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British consulate employee missing in mainland China



Britain said on Tuesday it was “extremely concerned” by reports that a staff member at the consulate in its former colony of Hong Kong had been detained in mainland China.

Simon Cheng did not return to work on August 9 after visiting the neighboring mainland city of Shenzhen the previous day, Hong Kong news website HK01 reported, citing an interview with his girlfriend and family.

“Pray for me,” Cheng messaged his girlfriend as he headed back to Hong Kong via high-speed Express Rail Link from Shenzhen, according to the Hong Kong Free Press.

It’s unclear where Cheng was detained, but it may have been at a joint checkpoint at the Express Rail Link’s West Kowloon Terminus, which is technically Chinese territory.

A protester attempts to kick a tear-gas canister during a demonstration in Hong Kong, August 14, 2019.
Anthony Kwan/Getty Images

Cheng’s girlfriend was told by Hong Kong’s Immigration Department on August 10 that Cheng was under administrative detention on the mainland, which can last as long as 15 days.

A Chinese Foreign Ministry spokesperson said he was unaware of the incident when asked at a press briefing on Tuesday, the Hong Kong Free Press reported.

Hong Kong has been gripped by anti-government protests in recent weeks, with Beijing accusing Britain and other Western countries of meddling in its affairs.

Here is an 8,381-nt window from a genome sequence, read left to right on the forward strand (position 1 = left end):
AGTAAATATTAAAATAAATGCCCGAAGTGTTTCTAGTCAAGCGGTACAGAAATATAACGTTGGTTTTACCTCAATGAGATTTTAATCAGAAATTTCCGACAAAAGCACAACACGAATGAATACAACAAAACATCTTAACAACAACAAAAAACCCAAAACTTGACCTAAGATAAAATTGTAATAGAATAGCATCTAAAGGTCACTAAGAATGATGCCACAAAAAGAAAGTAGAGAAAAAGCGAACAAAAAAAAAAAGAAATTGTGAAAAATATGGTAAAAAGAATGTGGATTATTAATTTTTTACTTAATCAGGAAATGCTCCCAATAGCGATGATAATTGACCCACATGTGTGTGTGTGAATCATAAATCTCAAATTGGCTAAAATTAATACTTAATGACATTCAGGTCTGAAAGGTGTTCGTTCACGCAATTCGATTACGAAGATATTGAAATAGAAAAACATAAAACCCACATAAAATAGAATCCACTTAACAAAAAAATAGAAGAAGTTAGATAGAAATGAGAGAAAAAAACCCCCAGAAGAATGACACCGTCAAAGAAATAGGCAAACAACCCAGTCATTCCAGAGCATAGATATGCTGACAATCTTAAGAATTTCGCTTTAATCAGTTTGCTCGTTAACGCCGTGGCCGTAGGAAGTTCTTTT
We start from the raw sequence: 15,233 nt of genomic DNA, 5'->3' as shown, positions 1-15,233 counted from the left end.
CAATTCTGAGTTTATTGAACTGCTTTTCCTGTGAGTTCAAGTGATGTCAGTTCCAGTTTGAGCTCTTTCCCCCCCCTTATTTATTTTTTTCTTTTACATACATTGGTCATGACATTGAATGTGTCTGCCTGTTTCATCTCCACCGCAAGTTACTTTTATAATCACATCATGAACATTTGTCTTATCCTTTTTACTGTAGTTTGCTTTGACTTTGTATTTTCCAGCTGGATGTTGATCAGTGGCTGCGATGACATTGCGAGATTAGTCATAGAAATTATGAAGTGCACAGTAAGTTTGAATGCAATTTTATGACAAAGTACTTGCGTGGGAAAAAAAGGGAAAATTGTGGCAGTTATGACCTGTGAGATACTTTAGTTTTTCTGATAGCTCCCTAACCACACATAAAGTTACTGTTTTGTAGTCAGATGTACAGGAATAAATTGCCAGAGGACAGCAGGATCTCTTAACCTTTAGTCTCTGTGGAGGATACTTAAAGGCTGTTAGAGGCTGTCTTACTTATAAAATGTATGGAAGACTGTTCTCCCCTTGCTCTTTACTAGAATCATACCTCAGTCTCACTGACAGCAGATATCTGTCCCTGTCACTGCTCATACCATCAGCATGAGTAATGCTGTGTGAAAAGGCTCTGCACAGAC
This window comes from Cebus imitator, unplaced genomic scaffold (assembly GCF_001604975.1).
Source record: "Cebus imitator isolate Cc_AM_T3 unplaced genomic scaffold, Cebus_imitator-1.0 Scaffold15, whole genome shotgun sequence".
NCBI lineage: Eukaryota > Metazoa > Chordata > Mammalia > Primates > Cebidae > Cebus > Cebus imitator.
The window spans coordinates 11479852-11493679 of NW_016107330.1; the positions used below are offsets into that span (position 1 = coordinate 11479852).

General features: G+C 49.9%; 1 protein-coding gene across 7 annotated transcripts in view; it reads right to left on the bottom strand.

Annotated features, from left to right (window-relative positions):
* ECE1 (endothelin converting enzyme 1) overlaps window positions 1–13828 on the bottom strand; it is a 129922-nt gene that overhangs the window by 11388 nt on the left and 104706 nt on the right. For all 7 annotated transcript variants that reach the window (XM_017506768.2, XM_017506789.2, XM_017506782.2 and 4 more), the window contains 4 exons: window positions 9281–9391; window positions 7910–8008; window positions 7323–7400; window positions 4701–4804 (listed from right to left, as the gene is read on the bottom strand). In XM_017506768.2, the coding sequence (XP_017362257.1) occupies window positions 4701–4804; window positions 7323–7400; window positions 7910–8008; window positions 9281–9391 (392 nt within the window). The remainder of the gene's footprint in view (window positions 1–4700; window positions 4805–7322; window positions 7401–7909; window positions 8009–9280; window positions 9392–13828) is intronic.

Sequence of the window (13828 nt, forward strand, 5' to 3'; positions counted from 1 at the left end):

Britain, the US, and other countries have urged China to respect the “one country, two systems” formula under which Hong Kong returned to China in 1997.

“We are extremely concerned by reports that a member of our team has been detained returning to Hong Kong from Shenzhen,” a British Foreign and Commonwealth Office representative said in a statement released by the British embassy in Beijing. “We are providing support to his family and seeking further information from authorities in Guangdong Province and Hong Kong.”

The British consulate in Hong Kong referred Reuters to the Foreign Office statement.

The Chinese Foreign Ministry declined to comment on the case, and Hong Kong police did not immediately respond to requests from Reuters for comment. Hong Kong’s Immigration Department confirmed via email it received a “request for assistance from subject’s family member” and “had provided the family with proper advice and practical assistance.”

According to the Hong Kong Free Press, Cheng is a permanent resident of Hong Kong, and it’s unclear what documents he used when traveling to China.

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